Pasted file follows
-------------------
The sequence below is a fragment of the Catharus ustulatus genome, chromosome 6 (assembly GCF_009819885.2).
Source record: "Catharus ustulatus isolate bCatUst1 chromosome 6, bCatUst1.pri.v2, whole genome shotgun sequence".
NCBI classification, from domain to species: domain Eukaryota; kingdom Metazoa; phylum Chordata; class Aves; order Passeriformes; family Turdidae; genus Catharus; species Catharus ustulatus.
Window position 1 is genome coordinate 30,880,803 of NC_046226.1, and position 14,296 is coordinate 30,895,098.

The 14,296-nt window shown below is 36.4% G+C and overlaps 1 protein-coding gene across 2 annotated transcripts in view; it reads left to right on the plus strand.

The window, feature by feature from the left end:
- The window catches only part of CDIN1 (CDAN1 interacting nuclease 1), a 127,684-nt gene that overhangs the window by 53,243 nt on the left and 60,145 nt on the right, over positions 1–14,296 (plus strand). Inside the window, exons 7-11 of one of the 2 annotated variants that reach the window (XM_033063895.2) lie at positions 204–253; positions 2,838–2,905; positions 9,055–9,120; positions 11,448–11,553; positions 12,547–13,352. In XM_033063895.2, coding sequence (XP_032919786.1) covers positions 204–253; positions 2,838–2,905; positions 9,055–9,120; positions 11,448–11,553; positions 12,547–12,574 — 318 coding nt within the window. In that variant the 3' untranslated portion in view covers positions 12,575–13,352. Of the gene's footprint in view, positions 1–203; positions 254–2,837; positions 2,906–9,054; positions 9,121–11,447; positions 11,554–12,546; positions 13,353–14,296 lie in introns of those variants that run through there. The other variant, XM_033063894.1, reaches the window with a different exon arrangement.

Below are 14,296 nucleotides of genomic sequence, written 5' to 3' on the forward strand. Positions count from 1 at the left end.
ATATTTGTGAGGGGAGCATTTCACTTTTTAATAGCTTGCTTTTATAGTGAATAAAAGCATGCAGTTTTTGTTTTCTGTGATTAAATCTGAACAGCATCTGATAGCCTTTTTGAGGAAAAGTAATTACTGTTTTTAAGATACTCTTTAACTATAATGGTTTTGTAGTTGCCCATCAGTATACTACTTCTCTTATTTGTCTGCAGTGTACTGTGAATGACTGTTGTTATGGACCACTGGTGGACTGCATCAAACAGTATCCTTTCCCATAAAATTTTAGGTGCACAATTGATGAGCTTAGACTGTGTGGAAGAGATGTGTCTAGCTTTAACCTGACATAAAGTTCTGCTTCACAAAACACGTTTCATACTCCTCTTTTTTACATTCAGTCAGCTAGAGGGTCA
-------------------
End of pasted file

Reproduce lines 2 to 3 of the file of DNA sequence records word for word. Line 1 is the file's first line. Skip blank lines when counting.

Source record: "Catharus ustulatus isolate bCatUst1 chromosome 6, bCatUst1.pri.v2, whole genome shotgun sequence".
NCBI classification, from domain to species: domain Eukaryota; kingdom Metazoa; phylum Chordata; class Aves; order Passeriformes; family Turdidae; genus Catharus; species Catharus ustulatus.